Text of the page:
H&M CEO fears impact of 'eco-shaming' on emerging economies
today Oct 28, 2019
Sustainability may be increasingly figuring in consumers' buying decisions, but some executives in the fashion retail industry are worried that the process of ‘eco-shaming’ could have negative consequences for workers in some parts of the world.
In an interview with Bloomberg, H&M CEO Karl-Johan Persson said protests and campaigns that encourage consumers to “stop doing things, stop consuming, stop flying” and more “may lead to a small environmental impact, but it will have terrible social consequences.”
The fashion sector is very much in the sights of eco campaigners on multiple levels given its oft-repeated status as being responsible for 10% of global greenhouse gas emissions, as well as its other major issues.
But while campaigns in the past have been about subjects like cutting out the use of fur, improving factory conditions and boosting the use of sustainable textiles, this year has seen a shift. Campaigns against air travel and others encouraging consumers not to buy new fashion product at certain times could not only undermine fast fashion but have damaging effects in some countries.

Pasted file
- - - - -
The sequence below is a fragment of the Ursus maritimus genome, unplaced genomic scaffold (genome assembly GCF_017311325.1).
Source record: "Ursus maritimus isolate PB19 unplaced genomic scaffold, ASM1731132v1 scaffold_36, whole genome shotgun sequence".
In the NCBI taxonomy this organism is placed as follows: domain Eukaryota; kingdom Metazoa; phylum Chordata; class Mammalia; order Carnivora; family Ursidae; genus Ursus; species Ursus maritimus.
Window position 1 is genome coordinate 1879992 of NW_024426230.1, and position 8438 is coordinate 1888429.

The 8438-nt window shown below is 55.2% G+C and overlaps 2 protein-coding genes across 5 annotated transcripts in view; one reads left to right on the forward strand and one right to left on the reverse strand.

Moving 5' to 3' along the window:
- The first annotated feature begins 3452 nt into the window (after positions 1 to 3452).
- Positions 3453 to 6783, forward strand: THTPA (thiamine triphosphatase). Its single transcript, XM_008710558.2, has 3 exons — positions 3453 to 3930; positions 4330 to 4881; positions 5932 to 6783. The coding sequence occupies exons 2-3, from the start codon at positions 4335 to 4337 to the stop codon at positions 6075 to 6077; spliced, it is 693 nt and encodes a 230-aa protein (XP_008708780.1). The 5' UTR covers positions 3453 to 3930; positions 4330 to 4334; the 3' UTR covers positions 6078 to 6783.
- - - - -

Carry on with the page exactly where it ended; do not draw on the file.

“The climate issue is incredibly important,” Persson said. “It's a huge threat and we all need to take it seriously — politicians, companies, individuals. At the same time, the elimination of poverty is a goal that's at least as important.”
H&M has been a leader among fast fashion firms in adding sustainability initiatives but Persson said that while “we must reduce the environmental impact, at the same time, we must also continue to create jobs, get better healthcare and all the things that come with economic growth.”
He also said his big aim is to continue to develop “environmental innovation, renewable energy, improved materials.” H&M has already dived deep into this area with programs boosting solar panels for factories, research looking into how to make recycled materials as eco-friendly as possible and using sustainable fabrics based on raw materials like citrus peel and fishing nets.
The company intends to be climate positive by 2040 and is already one of the world's biggest users of organic and recycled cotton.
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